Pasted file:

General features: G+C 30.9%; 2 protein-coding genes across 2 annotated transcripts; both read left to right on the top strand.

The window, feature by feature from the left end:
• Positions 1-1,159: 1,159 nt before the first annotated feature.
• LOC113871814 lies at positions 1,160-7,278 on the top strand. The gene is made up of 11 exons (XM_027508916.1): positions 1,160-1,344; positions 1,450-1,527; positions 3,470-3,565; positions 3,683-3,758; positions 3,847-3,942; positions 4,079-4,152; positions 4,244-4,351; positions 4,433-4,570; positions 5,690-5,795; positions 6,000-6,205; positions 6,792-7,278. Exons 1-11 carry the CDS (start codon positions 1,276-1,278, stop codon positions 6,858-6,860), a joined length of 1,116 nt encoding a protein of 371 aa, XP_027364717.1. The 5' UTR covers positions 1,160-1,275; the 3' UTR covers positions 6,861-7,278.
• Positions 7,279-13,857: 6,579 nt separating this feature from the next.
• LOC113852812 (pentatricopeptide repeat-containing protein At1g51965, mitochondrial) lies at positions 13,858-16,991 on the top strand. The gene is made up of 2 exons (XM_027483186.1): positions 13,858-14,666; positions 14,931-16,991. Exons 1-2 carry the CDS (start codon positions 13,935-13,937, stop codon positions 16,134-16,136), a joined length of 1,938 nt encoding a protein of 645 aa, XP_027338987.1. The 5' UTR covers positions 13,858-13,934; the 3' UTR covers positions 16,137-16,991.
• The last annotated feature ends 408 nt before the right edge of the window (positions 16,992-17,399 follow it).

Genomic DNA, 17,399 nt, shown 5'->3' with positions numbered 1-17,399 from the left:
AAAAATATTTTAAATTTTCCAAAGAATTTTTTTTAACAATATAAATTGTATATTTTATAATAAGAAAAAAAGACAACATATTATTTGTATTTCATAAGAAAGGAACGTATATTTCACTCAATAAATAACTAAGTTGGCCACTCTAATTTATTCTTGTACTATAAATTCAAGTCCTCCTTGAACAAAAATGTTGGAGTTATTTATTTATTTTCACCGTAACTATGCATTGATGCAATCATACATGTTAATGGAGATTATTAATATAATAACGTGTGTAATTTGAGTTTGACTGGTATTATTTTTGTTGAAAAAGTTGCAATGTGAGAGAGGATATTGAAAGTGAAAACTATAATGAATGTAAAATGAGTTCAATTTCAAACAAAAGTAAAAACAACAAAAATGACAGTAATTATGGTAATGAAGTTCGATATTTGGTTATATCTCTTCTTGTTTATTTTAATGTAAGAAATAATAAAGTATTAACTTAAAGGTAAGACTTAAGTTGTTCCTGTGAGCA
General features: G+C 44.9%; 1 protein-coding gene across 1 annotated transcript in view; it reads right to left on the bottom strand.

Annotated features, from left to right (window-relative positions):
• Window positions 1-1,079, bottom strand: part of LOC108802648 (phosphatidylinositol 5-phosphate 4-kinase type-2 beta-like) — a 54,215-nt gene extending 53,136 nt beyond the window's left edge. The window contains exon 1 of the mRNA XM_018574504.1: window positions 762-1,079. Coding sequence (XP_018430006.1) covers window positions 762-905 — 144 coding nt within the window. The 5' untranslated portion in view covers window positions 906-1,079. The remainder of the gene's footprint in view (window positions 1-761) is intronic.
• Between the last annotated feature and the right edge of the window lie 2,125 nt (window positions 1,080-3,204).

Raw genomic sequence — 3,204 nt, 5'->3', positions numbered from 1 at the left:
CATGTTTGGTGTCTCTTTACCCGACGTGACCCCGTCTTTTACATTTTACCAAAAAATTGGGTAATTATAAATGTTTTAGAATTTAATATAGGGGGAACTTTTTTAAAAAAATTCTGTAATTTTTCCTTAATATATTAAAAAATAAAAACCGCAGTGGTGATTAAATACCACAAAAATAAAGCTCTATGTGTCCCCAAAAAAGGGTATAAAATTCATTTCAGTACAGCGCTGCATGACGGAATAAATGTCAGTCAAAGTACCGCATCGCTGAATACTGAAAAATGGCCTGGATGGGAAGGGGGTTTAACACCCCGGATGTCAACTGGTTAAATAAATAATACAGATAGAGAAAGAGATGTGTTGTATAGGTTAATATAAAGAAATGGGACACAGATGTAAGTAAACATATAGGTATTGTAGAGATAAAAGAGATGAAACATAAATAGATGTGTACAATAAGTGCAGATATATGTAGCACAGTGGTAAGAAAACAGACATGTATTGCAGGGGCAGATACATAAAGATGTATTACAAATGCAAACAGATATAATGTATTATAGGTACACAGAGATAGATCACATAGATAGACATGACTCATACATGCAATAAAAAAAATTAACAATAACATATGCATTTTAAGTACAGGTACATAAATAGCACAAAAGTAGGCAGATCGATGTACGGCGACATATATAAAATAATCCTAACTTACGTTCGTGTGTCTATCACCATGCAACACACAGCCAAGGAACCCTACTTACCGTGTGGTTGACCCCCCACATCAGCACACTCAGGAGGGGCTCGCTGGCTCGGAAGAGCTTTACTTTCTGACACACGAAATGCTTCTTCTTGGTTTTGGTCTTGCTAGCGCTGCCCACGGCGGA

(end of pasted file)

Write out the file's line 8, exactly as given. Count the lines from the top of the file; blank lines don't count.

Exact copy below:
Genomic DNA, 17,399 nt, shown 5'->3' with positions numbered 1-17,399 from the left: